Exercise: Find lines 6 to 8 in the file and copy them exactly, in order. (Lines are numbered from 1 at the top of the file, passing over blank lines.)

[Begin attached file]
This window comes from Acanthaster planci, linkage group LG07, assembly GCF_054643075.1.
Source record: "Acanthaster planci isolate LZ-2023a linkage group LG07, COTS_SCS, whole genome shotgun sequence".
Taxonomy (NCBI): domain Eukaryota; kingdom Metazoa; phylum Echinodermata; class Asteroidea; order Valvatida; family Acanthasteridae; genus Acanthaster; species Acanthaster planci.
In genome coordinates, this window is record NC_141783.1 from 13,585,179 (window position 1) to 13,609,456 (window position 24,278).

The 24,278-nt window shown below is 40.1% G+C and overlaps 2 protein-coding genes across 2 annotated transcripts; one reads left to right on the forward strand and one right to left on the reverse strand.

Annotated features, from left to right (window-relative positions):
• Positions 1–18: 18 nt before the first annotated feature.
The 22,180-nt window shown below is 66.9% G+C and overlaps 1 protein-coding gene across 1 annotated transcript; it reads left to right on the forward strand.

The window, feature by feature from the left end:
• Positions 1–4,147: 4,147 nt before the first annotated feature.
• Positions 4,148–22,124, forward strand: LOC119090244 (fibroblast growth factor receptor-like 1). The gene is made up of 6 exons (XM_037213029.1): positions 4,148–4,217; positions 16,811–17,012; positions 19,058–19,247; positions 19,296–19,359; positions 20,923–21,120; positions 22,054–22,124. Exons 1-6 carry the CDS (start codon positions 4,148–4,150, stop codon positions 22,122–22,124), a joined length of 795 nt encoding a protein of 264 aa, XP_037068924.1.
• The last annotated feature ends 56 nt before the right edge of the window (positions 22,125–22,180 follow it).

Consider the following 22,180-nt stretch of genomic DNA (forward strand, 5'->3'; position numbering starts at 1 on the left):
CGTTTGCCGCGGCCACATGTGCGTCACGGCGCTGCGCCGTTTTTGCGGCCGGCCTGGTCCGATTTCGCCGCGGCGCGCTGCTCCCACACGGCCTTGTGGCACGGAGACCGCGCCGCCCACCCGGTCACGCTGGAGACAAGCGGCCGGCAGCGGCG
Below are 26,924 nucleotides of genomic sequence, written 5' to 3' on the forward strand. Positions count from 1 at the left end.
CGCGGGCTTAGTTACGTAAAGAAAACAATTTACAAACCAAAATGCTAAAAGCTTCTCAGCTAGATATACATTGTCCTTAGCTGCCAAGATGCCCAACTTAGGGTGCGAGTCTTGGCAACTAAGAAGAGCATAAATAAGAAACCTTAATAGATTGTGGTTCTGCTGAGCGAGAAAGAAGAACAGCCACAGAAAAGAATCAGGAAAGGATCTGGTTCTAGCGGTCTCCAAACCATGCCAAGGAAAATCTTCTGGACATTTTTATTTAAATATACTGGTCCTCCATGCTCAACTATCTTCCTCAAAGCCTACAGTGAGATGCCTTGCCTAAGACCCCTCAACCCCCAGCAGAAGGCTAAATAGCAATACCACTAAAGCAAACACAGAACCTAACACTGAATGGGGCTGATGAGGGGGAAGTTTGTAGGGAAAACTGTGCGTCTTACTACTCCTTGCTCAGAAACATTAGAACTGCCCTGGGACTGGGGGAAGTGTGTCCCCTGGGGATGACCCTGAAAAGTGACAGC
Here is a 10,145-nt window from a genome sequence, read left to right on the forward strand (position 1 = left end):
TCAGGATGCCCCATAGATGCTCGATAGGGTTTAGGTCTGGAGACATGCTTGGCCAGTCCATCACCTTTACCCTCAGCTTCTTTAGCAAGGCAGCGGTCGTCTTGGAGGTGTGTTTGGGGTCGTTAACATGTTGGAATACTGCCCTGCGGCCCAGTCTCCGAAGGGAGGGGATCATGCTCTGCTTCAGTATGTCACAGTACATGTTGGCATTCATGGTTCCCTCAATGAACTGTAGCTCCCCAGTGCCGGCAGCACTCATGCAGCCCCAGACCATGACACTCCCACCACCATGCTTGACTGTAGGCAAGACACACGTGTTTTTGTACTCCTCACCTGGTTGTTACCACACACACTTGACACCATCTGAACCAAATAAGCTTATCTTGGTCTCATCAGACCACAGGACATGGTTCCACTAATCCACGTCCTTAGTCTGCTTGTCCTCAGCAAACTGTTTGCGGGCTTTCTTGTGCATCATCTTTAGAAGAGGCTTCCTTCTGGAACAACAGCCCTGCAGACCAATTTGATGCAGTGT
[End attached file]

Annotated features, from left to right (window-relative positions):
• Positions 1–18: 18 nt before the first annotated feature.
The 22,180-nt window shown below is 66.9% G+C and overlaps 1 protein-coding gene across 1 annotated transcript; it reads left to right on the forward strand.